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Conversational Euro-Comics: Bart Beaty On Jean-Christophe Menu Leaving L'Association
posted May 23, 2011
By Bart Beaty
Last week the web site supporting the formerly striking L'Association employees posted a sunny message indicating that all was now well with the publisher, and that things were moving forward in a positive direction. David B. had been named President, Killoffer named secretary, and Lewis Trondheim treasurer. Forthcoming elections would put a new editorial collective in place. It was, the press release said, a time to celebrate.
If it all seemed too good to be true, that's because it was. One week later, Jean-Christophe Menu, the driving force behind L'Association for more than two decades, announced that he was leaving the group to start a new publishing house. The questions that face us now are:
1) What does this mean for L'Association?
Some will say, with some justification, that L'Association is now dead. Though L'Asso was never a one-person show, Menu was their most public face and active participant. Can they soldier on without him? Yes. The issue will be how, and to what direction. If David B., Killoffer, Trondheim, Mokeit, and Mattt Konture are committed to stepping and running L'Asso on a day to day basis, then the company will continue in some form (Stanislas has, apparently, already given up on L'Asso and has withdrawn his participation). It will be a new form, and will probably mean some sort of change in editorial direction. If they are not willing to expend that energy, it is easy to see how the whole thing will fall apart again. The situation has no easy analogy to the North American comics industry, but you might want to try imagining Fantagraphics without Gary Groth and Kim Thompson, or D&Q without Chris Oliveros. The organizations might still exist, but definitely not in the same way. Of course, Image survived the departure of most of its founders…
2) What does this mean for Menu?
In his open letter, Menu indicates that he will create another structure, so he will continue to publish his own works and those of other artists. Since this struggle began there have been many suggesting that the entire situation has been an attempt to simply remove Menu from a decision-making position at L'Asso. That has now transpired, and Menu will have the opportunity to begin again -- on a small or large scale -- and to promote his vision of comics free from interference. Since his vision is one that I largely share, I will be eager to see what he comes out with.
3) What does this mean for L'Asso's artists?
After a period where nothing seemed to come out, I just got some new books from L'Asso last week, including new ones by Jim Woodring and Jochen Gerner. One book that was in the box was Jeanine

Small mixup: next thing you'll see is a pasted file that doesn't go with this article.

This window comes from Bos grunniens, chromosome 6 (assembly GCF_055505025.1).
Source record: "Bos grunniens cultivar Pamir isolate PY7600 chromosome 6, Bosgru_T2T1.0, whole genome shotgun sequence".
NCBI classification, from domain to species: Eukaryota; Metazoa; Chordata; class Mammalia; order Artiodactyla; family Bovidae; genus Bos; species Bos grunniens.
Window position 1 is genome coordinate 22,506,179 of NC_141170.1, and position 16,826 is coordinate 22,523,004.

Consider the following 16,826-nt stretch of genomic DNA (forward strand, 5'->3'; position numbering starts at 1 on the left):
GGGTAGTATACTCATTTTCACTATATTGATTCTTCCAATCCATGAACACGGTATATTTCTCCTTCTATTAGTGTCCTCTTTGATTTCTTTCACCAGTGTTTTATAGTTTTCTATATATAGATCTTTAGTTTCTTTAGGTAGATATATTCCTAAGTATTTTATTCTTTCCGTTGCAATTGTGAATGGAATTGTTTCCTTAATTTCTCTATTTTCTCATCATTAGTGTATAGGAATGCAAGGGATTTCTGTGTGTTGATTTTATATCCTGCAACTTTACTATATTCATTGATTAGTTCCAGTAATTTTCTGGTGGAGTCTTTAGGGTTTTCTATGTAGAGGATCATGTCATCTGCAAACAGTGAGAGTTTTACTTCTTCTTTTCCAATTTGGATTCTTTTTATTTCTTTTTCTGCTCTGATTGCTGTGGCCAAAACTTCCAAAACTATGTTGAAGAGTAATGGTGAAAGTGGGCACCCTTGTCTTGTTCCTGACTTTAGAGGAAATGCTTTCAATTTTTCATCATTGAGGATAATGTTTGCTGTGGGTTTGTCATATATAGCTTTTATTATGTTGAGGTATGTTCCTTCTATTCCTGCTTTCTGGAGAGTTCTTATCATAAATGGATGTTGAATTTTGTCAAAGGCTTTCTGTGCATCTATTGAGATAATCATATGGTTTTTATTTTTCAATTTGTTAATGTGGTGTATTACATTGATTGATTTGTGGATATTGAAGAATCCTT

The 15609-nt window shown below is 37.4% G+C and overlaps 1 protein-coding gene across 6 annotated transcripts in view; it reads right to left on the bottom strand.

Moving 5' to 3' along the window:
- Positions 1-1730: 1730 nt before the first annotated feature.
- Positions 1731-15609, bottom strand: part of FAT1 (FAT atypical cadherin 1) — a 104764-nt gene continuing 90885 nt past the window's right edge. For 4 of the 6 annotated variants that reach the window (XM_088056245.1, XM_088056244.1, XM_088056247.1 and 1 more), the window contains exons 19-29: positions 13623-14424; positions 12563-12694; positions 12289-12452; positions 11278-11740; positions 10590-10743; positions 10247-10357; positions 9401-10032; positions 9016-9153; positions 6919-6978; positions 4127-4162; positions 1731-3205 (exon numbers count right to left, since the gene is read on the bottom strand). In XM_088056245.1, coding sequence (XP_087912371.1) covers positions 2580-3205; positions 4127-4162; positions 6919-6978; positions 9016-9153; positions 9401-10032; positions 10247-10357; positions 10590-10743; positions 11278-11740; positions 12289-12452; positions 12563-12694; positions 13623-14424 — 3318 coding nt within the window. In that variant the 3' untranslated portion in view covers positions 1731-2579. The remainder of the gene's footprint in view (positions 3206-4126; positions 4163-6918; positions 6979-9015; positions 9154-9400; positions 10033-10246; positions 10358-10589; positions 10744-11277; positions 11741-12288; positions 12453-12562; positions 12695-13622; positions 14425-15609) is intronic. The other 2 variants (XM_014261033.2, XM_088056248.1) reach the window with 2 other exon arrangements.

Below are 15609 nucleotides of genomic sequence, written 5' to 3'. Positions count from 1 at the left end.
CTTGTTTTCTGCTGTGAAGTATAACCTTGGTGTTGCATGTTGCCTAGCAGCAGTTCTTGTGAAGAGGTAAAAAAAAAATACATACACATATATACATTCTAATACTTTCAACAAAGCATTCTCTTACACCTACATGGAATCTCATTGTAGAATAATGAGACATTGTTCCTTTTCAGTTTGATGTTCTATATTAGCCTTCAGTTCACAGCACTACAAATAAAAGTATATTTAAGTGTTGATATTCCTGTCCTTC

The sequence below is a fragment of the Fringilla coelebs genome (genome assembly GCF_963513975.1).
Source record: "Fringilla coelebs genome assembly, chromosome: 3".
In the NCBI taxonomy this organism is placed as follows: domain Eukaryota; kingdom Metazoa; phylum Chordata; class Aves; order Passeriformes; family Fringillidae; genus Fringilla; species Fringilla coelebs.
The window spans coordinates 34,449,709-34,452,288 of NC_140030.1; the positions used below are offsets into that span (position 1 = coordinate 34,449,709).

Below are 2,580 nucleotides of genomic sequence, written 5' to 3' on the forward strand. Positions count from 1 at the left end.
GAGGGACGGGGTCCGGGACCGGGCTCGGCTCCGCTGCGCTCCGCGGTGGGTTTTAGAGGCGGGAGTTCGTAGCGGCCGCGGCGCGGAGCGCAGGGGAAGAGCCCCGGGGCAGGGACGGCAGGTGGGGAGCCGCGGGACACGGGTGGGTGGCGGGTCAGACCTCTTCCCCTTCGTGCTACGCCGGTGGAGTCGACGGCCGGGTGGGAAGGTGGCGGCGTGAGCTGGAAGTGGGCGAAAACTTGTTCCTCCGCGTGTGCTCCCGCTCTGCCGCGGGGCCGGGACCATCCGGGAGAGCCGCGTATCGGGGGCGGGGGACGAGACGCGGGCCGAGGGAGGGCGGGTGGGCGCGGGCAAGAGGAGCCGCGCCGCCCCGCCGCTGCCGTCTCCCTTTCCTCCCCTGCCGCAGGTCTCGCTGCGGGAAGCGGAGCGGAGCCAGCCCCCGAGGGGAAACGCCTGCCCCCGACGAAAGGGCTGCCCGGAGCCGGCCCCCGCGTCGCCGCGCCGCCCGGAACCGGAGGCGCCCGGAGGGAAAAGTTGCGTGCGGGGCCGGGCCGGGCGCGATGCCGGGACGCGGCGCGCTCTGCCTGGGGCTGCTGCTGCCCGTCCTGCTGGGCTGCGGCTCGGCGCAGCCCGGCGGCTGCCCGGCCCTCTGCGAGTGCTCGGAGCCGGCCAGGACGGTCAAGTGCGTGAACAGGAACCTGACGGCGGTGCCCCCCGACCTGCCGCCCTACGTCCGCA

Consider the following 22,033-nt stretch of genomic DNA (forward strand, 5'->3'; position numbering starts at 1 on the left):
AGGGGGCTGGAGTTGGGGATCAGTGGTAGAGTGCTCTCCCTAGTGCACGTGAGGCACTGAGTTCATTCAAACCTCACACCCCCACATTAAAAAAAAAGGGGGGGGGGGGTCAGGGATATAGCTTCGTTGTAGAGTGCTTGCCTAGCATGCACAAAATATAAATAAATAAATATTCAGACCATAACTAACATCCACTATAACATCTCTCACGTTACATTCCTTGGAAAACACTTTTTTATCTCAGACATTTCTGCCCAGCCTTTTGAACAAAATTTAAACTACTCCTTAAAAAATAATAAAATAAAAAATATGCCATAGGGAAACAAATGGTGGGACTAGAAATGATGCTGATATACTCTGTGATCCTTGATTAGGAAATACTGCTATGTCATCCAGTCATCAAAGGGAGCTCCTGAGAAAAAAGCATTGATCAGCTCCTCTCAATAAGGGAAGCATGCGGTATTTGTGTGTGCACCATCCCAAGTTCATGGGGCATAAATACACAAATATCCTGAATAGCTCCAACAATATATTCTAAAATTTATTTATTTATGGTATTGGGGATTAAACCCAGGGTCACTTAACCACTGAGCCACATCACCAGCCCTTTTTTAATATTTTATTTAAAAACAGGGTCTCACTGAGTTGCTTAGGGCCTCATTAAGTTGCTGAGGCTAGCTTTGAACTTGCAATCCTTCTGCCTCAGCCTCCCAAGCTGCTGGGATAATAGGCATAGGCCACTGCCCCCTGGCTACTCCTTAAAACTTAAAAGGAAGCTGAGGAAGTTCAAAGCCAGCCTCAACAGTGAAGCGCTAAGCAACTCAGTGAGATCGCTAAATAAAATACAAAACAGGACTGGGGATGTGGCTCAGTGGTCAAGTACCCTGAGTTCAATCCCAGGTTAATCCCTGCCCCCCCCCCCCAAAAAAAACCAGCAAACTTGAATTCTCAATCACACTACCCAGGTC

by Matthias Picard, a new talent who is getting a lot of praise from people I really respect. The book is near the top of my to-read pile. I have to wonder, however, how these events will impact artists like Picard, who lack an established name in the French comics scene. Few publishers were as capable as L'Asso in terms of carving out spaces for these types of artists, so I hope that either L'Asso will continue this tradition or Menu's new publishing house will take in people like this. I imagine that we're about to go through a period of side-choosing that could be acrimonious. Some artists will stay loyal to L'Asso and its staff. Some are likely to return to it. Some will inevitably depart out of loyalty to Menu. These will be difficult personal choices, and it will likely force some conflict-averse cartoonists to take a public stand. The next few months will probably be hard on a number of people.
4) What does this mean for French comics generally?
In the short term, it looks like we could have a newly envisioned L'Asso plus a new company run by Menu, so some would see that as a possible best of both worlds. Nonetheless, my fears for the future are largely economic. When the Comptoir des independants (the book distributor for L'Asso and many other small French comics presses) closed up at the end of 2010, they cited declining sales and an increasingly hostile retailing climate. L'Asso is now distributed by Les Belles Lettres. I don't know that there is anything in their contracts about Menu being with L'Asso, but I do imagine that the book company sees L'Asso as an integral part of their interest in comics generally. If these shifts imperil that distribution agreement, the ramifications would likely be felt by a wide range of small publishers.
There are still far more unknowns than knowns in this situation, but it is hard to spin today's announcement as a good thing. This was the outcome that I imagined when I read about L'Asso's general meeting, and now that it has come to pass I feel a certain sense of gloom. My best guess is that this will be a summer of great consternation. With luck, maybe the autumn will bring positive developments for the future. As for today, it is clear that one of the most important eras in French comics publishing has come to an end.
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